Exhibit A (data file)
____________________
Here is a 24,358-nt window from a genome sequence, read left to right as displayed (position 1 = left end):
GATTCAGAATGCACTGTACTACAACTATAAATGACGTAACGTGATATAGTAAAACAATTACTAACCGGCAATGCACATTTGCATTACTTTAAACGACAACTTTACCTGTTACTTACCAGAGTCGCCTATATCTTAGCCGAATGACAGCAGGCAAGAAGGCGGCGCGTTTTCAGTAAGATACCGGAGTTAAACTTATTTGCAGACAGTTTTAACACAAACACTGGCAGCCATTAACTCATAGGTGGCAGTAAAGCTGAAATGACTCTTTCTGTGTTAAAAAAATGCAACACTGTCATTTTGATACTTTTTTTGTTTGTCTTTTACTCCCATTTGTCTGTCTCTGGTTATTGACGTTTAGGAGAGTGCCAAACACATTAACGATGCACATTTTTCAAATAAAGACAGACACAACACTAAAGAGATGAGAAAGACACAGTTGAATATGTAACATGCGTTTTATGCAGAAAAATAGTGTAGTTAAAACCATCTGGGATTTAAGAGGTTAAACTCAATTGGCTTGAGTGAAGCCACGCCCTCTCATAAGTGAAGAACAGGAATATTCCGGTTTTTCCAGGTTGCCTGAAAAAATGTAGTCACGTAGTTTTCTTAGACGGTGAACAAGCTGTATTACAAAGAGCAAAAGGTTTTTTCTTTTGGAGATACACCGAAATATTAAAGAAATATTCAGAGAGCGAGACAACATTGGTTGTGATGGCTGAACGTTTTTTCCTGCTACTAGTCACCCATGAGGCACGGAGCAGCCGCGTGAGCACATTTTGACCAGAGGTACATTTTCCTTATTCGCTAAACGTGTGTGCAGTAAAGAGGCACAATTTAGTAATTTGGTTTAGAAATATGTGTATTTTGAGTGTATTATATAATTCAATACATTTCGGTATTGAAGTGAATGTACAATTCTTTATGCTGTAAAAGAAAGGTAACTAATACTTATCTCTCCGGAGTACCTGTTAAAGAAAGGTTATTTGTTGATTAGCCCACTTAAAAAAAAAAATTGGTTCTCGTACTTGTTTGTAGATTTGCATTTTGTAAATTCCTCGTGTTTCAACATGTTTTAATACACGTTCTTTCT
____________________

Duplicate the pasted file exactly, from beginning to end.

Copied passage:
Here is a 24,358-nt window from a genome sequence, read left to right as displayed (position 1 = left end):
GATTCAGAATGCACTGTACTACAACTATAAATGACGTAACGTGATATAGTAAAACAATTACTAACCGGCAATGCACATTTGCATTACTTTAAACGACAACTTTACCTGTTACTTACCAGAGTCGCCTATATCTTAGCCGAATGACAGCAGGCAAGAAGGCGGCGCGTTTTCAGTAAGATACCGGAGTTAAACTTATTTGCAGACAGTTTTAACACAAACACTGGCAGCCATTAACTCATAGGTGGCAGTAAAGCTGAAATGACTCTTTCTGTGTTAAAAAAATGCAACACTGTCATTTTGATACTTTTTTTGTTTGTCTTTTACTCCCATTTGTCTGTCTCTGGTTATTGACGTTTAGGAGAGTGCCAAACACATTAACGATGCACATTTTTCAAATAAAGACAGACACAACACTAAAGAGATGAGAAAGACACAGTTGAATATGTAACATGCGTTTTATGCAGAAAAATAGTGTAGTTAAAACCATCTGGGATTTAAGAGGTTAAACTCAATTGGCTTGAGTGAAGCCACGCCCTCTCATAAGTGAAGAACAGGAATATTCCGGTTTTTCCAGGTTGCCTGAAAAAATGTAGTCACGTAGTTTTCTTAGACGGTGAACAAGCTGTATTACAAAGAGCAAAAGGTTTTTTCTTTTGGAGATACACCGAAATATTAAAGAAATATTCAGAGAGCGAGACAACATTGGTTGTGATGGCTGAACGTTTTTTCCTGCTACTAGTCACCCATGAGGCACGGAGCAGCCGCGTGAGCACATTTTGACCAGAGGTACATTTTCCTTATTCGCTAAACGTGTGTGCAGTAAAGAGGCACAATTTAGTAATTTGGTTTAGAAATATGTGTATTTTGAGTGTATTATATAATTCAATACATTTCGGTATTGAAGTGAATGTACAATTCTTTATGCTGTAAAAGAAAGGTAACTAATACTTATCTCTCCGGAGTACCTGTTAAAGAAAGGTTATTTGTTGATTAGCCCACTTAAAAAAAAAAATTGGTTCTCGTACTTGTTTGTAGATTTGCATTTTGTAAATTCCTCGTGTTTCAACATGTTTTAATACACGTTCTTTCT